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Photo of the day: Calorie Counts at Dunkin Donuts

Sometimes regulations are evil. On April 30, 2008, NYC passed a law requiring fast food restaurants to very visibly post calorie counts on their menus. Unfortunately for me, that meant finding out that my favorite doughnut at Dunkin Donuts, the Boston Kreme, is the most caloric of them all.

Oh how I hate you Mayor Bloomberg and your social responsibility!

The chains are none too pleased. Not only does the new law require them to actually figure out the calorie information for each item, but it also really hurts their brand. Look, I’ve always known that Dunkin Donuts isn’t good for me, but I never knew it was this bad! Of course it’s better that I know the health implications with eating crappy food; but on the other hand, it totally takes the joy out of eating it. I haven’t bought a Boston Kreme since the new signs went up, and I gotta tell you, I really miss them.

When I explain what I do for a living, I usually tell people that I make stuff “easy and pleasurable to use.” Easy to use, or in this case, good for you, isn’t enough. The customer experience sucks if you suck all the pleasure out of it.

So how can a company comply with the law while not twisting the knife in their customer’s eye?

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Comments

  1. Boston Kreme is my favorite too!

  2. Boston is about to enact the same kind of nanny laws. It offends my sense of free will, and I would think that even people who don't want to lose weight (either because they are thin or they are happy being fat) would be downright offended by the presumption that everyone ought to watch their calories.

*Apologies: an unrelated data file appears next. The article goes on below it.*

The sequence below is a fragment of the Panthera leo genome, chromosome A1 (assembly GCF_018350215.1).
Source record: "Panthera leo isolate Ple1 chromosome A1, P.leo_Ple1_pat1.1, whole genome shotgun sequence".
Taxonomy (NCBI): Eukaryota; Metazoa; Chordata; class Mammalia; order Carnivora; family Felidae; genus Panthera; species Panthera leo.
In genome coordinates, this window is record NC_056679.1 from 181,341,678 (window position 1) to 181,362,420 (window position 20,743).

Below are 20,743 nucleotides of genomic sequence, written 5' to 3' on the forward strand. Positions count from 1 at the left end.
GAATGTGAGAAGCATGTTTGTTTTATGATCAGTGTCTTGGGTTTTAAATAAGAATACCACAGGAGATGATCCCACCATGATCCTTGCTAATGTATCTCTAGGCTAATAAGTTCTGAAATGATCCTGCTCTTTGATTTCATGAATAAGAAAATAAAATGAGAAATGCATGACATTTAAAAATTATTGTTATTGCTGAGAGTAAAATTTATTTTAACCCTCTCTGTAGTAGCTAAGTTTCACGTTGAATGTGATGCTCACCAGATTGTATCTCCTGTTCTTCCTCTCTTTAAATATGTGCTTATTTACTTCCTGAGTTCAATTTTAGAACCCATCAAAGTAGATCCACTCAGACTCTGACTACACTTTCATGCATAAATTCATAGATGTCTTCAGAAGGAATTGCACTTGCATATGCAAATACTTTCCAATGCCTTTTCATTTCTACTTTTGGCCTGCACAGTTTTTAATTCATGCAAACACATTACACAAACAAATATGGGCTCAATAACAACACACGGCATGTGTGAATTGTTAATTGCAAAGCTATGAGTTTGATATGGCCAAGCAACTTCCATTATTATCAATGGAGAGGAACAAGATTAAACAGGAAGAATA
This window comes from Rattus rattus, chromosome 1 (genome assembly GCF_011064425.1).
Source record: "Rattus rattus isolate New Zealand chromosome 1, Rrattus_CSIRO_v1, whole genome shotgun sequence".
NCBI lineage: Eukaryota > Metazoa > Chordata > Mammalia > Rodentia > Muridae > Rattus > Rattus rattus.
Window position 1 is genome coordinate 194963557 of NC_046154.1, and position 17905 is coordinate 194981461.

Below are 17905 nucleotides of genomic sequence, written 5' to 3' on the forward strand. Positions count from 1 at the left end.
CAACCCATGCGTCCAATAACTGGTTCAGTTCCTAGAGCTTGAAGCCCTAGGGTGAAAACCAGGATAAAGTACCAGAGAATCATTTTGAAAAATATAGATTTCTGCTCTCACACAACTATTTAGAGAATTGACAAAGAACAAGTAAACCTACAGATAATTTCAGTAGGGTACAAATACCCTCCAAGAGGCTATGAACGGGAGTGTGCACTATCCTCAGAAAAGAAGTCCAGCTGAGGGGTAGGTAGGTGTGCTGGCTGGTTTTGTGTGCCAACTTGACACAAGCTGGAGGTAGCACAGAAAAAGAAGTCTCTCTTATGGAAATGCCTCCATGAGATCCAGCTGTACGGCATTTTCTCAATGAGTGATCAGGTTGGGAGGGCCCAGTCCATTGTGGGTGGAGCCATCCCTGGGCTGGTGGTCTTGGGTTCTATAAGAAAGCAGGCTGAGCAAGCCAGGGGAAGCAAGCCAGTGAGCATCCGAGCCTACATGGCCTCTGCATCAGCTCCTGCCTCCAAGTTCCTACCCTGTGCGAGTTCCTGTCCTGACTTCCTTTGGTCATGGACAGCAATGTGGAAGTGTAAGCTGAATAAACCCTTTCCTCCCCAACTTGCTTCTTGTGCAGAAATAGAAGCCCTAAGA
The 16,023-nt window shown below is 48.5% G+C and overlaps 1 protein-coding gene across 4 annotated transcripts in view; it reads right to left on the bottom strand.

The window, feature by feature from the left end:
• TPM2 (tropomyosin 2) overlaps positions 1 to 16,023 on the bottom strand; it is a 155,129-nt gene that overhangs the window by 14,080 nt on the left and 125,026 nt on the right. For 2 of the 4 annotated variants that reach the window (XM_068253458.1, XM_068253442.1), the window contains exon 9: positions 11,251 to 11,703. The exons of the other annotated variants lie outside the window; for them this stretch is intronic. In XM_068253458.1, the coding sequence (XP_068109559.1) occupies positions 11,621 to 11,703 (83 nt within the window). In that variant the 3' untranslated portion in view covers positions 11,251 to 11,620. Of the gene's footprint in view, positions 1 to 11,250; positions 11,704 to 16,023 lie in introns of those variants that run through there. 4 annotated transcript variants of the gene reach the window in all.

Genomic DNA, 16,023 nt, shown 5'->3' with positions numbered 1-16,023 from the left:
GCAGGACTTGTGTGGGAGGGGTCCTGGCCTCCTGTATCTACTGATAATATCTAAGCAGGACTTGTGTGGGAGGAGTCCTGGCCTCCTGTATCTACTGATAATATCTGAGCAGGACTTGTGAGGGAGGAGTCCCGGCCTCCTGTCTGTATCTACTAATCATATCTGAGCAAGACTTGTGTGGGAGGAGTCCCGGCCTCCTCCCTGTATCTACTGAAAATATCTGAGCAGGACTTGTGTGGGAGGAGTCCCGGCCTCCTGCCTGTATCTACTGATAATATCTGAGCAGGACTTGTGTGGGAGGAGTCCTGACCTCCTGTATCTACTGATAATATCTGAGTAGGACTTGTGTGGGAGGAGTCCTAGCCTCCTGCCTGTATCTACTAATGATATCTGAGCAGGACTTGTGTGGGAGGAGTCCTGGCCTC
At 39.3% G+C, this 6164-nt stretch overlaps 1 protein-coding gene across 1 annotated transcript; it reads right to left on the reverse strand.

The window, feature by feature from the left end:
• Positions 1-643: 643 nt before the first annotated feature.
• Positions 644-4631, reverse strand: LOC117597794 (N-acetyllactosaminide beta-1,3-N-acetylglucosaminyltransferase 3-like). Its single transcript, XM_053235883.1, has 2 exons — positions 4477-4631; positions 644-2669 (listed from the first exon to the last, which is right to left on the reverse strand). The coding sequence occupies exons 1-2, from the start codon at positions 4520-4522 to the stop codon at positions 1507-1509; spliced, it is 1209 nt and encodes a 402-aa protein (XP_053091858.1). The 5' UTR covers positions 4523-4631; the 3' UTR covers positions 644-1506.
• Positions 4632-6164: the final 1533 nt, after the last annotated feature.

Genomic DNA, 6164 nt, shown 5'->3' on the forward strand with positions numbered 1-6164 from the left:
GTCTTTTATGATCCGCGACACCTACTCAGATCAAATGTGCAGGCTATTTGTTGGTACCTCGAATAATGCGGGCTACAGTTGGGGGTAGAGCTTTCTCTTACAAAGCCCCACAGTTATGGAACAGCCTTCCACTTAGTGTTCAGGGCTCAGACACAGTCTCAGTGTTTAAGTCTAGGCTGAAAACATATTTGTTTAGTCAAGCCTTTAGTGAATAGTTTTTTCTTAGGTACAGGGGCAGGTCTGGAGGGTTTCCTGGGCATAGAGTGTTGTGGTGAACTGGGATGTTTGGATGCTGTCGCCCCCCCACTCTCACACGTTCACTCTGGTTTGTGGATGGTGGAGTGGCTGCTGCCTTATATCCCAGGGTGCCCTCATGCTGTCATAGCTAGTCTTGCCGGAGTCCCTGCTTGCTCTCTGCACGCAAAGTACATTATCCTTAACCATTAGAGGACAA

What seems more palatable is the 1-5 star 'health' ratings being introduced by some supermarket chains.

    In MA, we now have mandatory health insurance. I realized the other day that when I was paying for this of my own free will, I was going for checkups more frequently.
    Now, I avoid doctors out of a sense of resentment that I'm being forced to value health care. Go figure.

  3. Don't you think that full disclosure is the best approach. That way people can make up their own minds. Knowing something is bad but not understanding how bad is just as bad as thinking something is good for you when it isn't. Have you ever seen the ad for Camel cigarettes from the 50's? “More doctors smoke Camels than any other cigarette”. Imagine the response from all of those Camel smokers when they put health warnings on cigarette packets. They'd all be complaining about a sucky (no pun intended) experience because all the pleasure has been taken out of it.

    Now that people are fully informed they may decide to skip that donut and rediscover the joy of biting into a nice, sweet, juicy piece of fruit.

  4. Fast food corporations can get together and introduce a card that gets points added for the number of calories you consume. Get enough points and you can get things like maternity clothes and sweat pants :p

  5. They just need to write it better. Something like “ONLY 260 calories” or “400 calories less than a McGriddle!” It's all about the spin.

  6. I agree with Rachel, putting a more positive spin would reduce the impact. :-)

    BTW, if you like donuts and sweets, here's a good animation about muffins http://vimeo.com/1004092

Trackbacks

  1. […] wrote about the calorie counts at Dunkin’ Donuts, and was dismayed to see just how high they really are (and the worst one is my favorite doughnut, […]

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